To restore the encrypted file, right-click on it and select Properties, a new window will pop up, then proceed to Previous Versions. It will load the file’s previous version before it was modified. After it loads, select any of the previous versions displayed on the list like the one in the illustration below. And then click the Restore button.

Congratulations, you have just removed OpJerusalem Ransomware in Windows 10 all by yourself. If you would like to read more helpful articles and tips about various software and hardware visit daily.

Now that’s how you remove OpJerusalem Ransomware in Windows 10 on a computer. On the other hand, if your computer is going through some system-related issues that have to get fixed, there is a one-click solution known as Restoro you could check out to resolve them.

This program is a useful tool that could repair corrupted registries and optimize your PC’s overall performance. Aside from that, it also cleans out your computer for any junk or corrupted files that help you eliminate any unwanted files from your system. This is basically a solution that’s within your grasp with just a click. It’s easy to use as it is user-friendly. For a complete set of instructions in downloading and using it, refer to the steps below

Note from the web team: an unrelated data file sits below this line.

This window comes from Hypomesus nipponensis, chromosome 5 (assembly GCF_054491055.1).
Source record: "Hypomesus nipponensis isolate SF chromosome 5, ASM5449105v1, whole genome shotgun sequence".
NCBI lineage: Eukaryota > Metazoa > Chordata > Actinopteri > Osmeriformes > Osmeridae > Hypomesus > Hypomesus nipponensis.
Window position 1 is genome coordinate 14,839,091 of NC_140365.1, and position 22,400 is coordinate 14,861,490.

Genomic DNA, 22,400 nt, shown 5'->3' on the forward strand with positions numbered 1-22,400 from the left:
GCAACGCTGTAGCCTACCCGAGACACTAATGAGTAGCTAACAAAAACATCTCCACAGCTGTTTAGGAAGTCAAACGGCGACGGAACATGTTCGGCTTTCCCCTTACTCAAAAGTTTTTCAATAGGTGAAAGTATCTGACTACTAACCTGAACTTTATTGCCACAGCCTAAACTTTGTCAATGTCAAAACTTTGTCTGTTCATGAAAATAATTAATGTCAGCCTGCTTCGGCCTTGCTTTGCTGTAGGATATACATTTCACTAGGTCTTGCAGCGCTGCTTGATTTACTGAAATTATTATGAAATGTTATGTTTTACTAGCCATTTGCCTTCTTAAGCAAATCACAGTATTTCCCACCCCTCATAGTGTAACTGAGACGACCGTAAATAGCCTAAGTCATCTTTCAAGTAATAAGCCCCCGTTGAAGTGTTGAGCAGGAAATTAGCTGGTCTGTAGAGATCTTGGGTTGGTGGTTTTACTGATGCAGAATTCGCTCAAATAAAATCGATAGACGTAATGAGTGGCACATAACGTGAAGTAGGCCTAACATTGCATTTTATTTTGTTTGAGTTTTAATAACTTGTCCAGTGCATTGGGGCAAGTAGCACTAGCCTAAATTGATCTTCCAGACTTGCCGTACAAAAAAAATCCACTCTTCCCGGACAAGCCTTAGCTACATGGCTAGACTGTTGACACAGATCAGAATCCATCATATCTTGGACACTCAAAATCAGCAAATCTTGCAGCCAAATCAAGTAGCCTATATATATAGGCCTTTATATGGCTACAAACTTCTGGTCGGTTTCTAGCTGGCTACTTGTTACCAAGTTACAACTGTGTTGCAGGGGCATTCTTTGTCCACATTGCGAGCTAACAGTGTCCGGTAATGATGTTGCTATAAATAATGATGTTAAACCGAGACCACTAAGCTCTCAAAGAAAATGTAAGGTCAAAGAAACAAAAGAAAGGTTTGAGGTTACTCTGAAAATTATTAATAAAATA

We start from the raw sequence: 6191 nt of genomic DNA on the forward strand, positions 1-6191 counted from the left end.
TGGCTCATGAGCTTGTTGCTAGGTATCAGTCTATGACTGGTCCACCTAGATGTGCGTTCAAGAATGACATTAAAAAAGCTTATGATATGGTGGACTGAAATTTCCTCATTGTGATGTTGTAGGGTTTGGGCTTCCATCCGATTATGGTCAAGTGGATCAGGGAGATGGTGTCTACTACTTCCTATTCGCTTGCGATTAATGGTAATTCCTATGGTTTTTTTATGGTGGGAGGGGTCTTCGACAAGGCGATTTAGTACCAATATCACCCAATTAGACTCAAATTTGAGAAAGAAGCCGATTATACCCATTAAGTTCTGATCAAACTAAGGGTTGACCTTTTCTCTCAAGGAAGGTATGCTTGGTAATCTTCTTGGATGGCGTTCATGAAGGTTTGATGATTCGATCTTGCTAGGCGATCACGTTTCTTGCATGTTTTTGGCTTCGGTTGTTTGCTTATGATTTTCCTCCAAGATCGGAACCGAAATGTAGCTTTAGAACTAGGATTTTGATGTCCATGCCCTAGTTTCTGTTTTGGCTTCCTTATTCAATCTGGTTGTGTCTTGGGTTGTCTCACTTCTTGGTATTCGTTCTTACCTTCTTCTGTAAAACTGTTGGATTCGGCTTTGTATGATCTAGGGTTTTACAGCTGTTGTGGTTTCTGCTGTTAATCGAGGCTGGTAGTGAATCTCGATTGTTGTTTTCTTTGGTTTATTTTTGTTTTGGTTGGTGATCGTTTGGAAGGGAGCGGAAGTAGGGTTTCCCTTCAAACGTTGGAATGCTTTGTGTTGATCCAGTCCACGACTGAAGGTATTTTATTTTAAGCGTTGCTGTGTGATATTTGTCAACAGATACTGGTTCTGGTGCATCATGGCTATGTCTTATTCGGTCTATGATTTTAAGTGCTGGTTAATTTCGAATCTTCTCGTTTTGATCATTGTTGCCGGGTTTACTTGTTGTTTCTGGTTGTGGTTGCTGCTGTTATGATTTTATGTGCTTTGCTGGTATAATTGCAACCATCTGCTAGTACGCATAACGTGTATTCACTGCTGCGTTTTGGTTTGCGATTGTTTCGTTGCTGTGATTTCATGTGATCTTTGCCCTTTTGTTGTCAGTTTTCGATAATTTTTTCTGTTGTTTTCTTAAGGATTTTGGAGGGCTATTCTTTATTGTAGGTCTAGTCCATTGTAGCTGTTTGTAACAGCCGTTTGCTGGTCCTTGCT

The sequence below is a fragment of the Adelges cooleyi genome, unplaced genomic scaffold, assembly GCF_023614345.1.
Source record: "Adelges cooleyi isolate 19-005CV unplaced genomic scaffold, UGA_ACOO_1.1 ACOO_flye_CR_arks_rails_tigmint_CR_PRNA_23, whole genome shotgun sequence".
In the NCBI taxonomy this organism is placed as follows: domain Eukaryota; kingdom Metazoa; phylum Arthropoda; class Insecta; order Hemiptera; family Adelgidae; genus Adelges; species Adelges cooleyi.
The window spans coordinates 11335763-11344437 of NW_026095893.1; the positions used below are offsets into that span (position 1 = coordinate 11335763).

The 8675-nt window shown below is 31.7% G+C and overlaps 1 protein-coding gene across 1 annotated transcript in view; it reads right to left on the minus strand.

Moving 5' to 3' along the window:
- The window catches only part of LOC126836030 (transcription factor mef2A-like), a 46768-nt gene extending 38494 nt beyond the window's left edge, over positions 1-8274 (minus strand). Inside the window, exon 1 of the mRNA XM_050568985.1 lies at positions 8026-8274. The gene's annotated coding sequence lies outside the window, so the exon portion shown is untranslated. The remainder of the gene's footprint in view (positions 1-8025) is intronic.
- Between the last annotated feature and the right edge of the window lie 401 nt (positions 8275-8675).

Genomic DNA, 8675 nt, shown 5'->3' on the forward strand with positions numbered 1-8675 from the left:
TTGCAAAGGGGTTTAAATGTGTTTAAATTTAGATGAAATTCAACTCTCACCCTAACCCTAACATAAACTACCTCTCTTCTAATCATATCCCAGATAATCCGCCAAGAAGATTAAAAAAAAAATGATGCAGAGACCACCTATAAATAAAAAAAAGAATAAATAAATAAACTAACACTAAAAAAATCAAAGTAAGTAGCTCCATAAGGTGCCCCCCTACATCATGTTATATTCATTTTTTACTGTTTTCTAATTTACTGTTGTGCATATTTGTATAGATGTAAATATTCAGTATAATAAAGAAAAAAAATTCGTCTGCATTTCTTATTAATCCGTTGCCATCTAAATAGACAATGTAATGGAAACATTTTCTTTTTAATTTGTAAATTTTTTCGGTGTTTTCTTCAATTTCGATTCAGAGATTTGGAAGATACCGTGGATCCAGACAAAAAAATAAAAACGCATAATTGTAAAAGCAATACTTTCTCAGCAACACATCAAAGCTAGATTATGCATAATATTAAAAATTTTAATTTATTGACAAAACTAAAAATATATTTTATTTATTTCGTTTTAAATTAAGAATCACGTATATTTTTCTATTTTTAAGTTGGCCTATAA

Perform a full system scan using Restoro. To do so, follow the instructions below.

  1. Download and install Restoro from the official site.
  2. Once the installation process is completed, run Restoro to perform a full system scan.
    restoro laptop1
  3. After the scan is completed click the “Start Repair” button.
    restoro laptop2
logo main menu

Copyright © 2023, FixMyPcFree. All Rights Reserved Trademarks: Microsoft Windows logos are registered trademarks of Microsoft. Disclaimer: is not affiliated with Microsoft, nor claim direct affiliation. The information on this page is provided for information purposes only. Protection Status

Log in with your credentials

Forgot your details?